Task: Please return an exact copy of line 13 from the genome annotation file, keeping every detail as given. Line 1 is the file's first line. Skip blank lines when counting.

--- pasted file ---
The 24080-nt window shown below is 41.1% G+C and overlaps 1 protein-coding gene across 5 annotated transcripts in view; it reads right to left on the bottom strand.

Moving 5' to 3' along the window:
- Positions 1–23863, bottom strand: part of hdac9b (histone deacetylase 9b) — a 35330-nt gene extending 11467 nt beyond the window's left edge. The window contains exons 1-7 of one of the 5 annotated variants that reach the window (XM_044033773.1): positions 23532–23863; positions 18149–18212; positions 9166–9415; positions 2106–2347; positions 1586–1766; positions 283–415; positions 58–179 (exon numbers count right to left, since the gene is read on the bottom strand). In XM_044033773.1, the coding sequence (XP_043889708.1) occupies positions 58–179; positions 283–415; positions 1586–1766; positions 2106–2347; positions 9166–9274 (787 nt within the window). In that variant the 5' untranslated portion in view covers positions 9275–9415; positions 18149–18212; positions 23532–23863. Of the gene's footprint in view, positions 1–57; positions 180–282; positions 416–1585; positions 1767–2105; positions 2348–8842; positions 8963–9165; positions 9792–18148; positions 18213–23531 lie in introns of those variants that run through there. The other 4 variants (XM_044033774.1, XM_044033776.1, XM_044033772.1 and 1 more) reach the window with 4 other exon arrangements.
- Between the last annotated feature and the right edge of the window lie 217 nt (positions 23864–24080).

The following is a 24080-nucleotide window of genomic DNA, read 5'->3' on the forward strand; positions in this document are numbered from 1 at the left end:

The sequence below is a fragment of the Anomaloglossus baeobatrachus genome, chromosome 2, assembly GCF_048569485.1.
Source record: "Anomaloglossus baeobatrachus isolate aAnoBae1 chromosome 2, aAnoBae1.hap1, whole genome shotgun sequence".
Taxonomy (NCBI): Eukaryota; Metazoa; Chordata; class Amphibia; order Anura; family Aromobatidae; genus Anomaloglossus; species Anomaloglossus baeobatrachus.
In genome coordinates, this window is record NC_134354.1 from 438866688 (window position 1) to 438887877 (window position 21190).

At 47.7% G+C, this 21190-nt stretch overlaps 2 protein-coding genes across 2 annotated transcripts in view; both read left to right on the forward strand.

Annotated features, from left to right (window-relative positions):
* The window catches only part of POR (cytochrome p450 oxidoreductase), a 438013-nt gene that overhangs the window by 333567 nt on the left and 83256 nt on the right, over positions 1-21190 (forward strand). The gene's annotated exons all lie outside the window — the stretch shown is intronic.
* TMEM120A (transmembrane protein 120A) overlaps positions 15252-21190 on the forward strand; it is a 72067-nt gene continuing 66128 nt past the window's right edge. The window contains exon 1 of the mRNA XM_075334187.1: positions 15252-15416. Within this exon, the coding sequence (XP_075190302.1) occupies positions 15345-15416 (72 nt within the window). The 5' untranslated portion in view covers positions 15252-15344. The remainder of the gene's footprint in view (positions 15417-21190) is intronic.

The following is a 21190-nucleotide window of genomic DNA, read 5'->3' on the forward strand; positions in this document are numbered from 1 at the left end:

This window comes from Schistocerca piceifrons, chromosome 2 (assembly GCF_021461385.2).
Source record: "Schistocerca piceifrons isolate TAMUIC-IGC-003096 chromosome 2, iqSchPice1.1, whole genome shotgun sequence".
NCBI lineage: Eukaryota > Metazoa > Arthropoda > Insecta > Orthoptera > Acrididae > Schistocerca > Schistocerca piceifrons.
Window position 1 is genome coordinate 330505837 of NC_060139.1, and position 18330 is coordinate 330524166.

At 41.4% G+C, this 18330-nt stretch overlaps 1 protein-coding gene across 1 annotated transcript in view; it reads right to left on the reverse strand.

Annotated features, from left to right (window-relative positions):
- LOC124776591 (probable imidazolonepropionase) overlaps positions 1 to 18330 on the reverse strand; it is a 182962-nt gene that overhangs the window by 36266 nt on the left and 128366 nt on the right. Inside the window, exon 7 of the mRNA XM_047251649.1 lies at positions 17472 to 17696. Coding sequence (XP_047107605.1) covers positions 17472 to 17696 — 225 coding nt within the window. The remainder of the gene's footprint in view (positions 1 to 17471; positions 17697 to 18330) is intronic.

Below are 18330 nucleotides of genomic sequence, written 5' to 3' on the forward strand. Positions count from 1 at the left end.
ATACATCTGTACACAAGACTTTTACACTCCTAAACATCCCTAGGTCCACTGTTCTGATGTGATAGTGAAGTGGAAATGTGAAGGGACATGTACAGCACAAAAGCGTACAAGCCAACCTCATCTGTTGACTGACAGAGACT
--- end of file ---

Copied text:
* TMEM120A (transmembrane protein 120A) overlaps positions 15252-21190 on the forward strand; it is a 72067-nt gene continuing 66128 nt past the window's right edge. The window contains exon 1 of the mRNA XM_075334187.1: positions 15252-15416. Within this exon, the coding sequence (XP_075190302.1) occupies positions 15345-15416 (72 nt within the window). The 5' untranslated portion in view covers positions 15252-15344. The remainder of the gene's footprint in view (positions 15417-21190) is intronic.